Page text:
I watched the movie Chitty-Chitty-Bang-Bang as a child and have vaguely fun and yet confusing memories of it. To this day I still find some of the tunes from the movie jumping into my head at random. Years later I was told that the original book Chitty-Chitty-Bang-Bang was written by Ian Fleming...yes, the same Ian Fleming who was the creator of James Bond. Naturally my curiosity was aroused. From a very high level, it's not surprising to see both James Bond and Chitty-Chitty-Bang-Bang as being ...more
Rick Fisher
The original novel is so completely different from the movie I love and have watched numerous times. So, I was surprised and a little disappointed.
It's a cute little story. Several main characters are still in there, if a bit different. The father, Caractacus Pott, is an inventor but also an ex navy officer. The children, Jeremy and Jemima, are wide eyed and adventurous. Unfortunately, there is no Truly Scrumptous. Instead, there is a wife/mother, Mimsie. She is practical and a bit matronly.
Colin Kinlund
May 13, 2007 Colin Kinlund rated it 4 of 5 stars
Recommends it for: Anyone who wanted a flying car
Another classic I treasured, and another Disney adaptation I loathed. The movie is similar to the book in that there is a car with the given name of Chitty Chitty Bang Bang. In fairness though, this is a very short story, with only three chapters (each fairly long chapter being one act), and would have been very difficult to do as a movie. But still, this is vastly more entertaining, inventive and scary than the movie. And I still want a toot-sweet to this day.
Jerry Peterson
It's hard to believe that Ian Fleming, who wrote the sexy, sophisticated, violent James Bond spy novels, also wrote one of the best-loved children's stories, "Chitty Chitty Bang Bang". Most of us know it from the 1968 movie musical that starred Dick Van Dyke. Fleming wrote "Chitty Chitty" while he was recovering from a heart attack in 1961. The writing provided him with something to do. For inspiration, Fleming drew on a bedtime story he had been telling his son, Caspar.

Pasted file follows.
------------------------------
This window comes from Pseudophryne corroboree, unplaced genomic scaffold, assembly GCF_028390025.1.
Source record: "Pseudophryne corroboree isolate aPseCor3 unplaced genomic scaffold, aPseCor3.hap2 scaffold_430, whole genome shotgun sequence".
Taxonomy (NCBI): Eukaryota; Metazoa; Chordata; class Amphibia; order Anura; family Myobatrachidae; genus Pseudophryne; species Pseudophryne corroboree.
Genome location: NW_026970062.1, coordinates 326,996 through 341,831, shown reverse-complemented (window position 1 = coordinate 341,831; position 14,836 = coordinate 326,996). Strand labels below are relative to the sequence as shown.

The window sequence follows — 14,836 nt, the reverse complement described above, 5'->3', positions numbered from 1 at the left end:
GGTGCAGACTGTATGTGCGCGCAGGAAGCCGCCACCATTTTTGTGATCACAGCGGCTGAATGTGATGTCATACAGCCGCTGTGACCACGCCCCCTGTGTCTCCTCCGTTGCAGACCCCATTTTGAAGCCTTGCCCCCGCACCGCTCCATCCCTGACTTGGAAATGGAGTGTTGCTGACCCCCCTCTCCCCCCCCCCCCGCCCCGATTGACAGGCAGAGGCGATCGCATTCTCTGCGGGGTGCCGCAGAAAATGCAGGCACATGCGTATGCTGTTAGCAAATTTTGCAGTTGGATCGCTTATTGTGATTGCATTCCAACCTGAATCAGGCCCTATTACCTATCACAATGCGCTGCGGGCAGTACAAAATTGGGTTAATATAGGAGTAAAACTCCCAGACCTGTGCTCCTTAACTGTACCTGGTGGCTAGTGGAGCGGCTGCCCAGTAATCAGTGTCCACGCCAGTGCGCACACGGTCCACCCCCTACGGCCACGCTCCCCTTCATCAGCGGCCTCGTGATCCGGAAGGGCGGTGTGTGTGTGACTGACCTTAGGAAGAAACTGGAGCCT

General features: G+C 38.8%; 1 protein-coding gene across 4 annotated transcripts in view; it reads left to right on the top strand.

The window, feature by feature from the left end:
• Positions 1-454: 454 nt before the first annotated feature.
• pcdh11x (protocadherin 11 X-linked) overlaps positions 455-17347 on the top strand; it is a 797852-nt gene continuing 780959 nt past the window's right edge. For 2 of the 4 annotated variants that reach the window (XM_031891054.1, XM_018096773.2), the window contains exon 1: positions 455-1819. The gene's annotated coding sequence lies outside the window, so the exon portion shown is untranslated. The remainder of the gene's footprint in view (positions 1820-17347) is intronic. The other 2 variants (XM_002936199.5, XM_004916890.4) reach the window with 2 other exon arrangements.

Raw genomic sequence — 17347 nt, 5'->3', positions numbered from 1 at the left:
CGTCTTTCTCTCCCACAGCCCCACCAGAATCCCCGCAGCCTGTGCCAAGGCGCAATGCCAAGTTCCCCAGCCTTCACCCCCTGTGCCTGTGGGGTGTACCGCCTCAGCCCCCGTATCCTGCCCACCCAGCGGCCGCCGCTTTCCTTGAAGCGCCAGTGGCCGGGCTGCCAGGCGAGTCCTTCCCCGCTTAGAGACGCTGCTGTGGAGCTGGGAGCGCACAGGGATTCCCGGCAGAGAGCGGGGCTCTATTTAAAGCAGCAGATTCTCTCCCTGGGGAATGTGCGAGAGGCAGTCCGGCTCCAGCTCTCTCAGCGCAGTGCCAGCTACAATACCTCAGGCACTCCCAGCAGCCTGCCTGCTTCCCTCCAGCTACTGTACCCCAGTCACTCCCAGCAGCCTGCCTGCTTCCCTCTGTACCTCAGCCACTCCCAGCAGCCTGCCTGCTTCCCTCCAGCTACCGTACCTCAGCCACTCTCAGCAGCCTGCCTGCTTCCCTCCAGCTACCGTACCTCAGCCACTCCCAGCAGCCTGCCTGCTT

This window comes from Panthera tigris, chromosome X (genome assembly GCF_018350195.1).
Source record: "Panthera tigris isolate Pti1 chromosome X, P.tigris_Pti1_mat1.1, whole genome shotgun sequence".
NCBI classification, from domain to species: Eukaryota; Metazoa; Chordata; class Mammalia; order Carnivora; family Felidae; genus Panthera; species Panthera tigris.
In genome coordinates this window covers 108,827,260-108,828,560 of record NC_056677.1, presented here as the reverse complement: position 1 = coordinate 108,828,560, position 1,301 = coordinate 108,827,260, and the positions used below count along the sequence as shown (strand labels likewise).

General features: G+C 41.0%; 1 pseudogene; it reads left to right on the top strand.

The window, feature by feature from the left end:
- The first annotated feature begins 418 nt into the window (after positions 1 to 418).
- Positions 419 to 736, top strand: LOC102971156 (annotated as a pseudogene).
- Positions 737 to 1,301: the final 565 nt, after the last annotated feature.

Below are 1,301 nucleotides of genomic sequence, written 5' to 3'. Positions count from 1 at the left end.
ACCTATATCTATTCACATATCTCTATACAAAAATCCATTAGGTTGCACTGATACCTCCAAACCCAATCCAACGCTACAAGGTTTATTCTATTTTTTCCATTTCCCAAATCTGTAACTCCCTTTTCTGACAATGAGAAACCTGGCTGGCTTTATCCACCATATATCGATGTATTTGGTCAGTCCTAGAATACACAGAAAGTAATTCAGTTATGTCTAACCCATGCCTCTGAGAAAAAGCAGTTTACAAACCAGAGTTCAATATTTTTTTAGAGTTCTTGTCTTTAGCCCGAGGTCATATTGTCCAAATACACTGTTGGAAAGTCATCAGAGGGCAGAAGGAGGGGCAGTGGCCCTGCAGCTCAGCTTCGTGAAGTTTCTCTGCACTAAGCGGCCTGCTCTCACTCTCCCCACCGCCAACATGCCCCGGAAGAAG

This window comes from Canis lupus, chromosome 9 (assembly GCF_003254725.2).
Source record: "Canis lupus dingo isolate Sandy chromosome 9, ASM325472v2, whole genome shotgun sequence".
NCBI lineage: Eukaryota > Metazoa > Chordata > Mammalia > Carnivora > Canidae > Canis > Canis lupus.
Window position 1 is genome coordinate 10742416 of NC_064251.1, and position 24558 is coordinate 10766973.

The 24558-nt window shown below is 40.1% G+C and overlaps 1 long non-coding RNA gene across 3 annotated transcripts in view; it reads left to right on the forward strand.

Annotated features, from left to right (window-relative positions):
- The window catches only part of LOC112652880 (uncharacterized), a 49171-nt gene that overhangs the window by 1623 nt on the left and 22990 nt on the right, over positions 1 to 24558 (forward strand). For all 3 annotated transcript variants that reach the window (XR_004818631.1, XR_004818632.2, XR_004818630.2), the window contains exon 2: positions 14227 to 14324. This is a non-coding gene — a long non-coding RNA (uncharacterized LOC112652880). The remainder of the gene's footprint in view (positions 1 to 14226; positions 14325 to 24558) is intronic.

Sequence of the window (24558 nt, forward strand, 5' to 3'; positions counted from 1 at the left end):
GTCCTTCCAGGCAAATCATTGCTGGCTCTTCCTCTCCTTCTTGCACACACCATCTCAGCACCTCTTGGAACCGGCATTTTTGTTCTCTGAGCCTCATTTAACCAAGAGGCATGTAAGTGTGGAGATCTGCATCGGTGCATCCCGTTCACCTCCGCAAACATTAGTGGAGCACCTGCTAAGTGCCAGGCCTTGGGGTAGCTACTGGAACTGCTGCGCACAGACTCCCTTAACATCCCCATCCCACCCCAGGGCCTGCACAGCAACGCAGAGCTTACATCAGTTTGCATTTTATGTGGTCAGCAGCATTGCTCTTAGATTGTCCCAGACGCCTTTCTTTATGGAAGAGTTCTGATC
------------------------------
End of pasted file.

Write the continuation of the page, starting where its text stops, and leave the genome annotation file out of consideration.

The book came out in 1964
"She's a twelve-cylinder, eight-litre, supercharged Paragon Panther. They only made one of them and then the firm went broke. This is the only one in the world."

And there we have it, our introduction to the most wonderful car in the world : CHITTY CHITTY BANG BANG (CCBB).

This original story written by the legendary Ian Fleming (creator of James Bond) is a rare and winsome treat. As children, we loved the film and the fantastical adventures of Caractacus Pott, Truly Scrumptious, Jeremy and Jemim
We've run into this problem before: First it was a novel. Then it was adapted, more successfully than faithfully, into a movie. Then came a film novelization, a novel designed to be more faithful to the movie than the movie was to the original novel. They did it to Pierre Boulle's Planet of the Apes. More recently, it happened to Cressida Cowell's How to Train Your Dragon. It even happened to another book by Ian Fleming. And so your dilemma is this: which book do you buy or borrow, to read or gi ...more
Callie Rose Tyler
Once again I find out that a movie from my childhood is nothing like the book.

This book was nicely written and I enjoyed the tone of the narration but it is so vastly different from the movie that I was left disappointed.

The movie is fantastically whimsical and magical. The book is not. In the first half of the book it seems like we are going to get magic and whimsy with the Scrumptious whistle sweets that Caractacus Potts invents and the cheeky flying car. However, the book then takes on more o
Penny Peck
The new follow-up to Chitty Chitty Bang Bang by Frank Cottrell Boyce, sent me back to original to see how they compare. I was struck by the brevity – the original Chitty is 114 pages in length, written in three long chapters. The original British version was actually published in three volumes. The U.S. version also had plenty of ink illustrations, something that would be welcome in more novels for readers in grades 3 to 6. Roald Dahl’s books also had a fair amount of random illustrations in eac ...more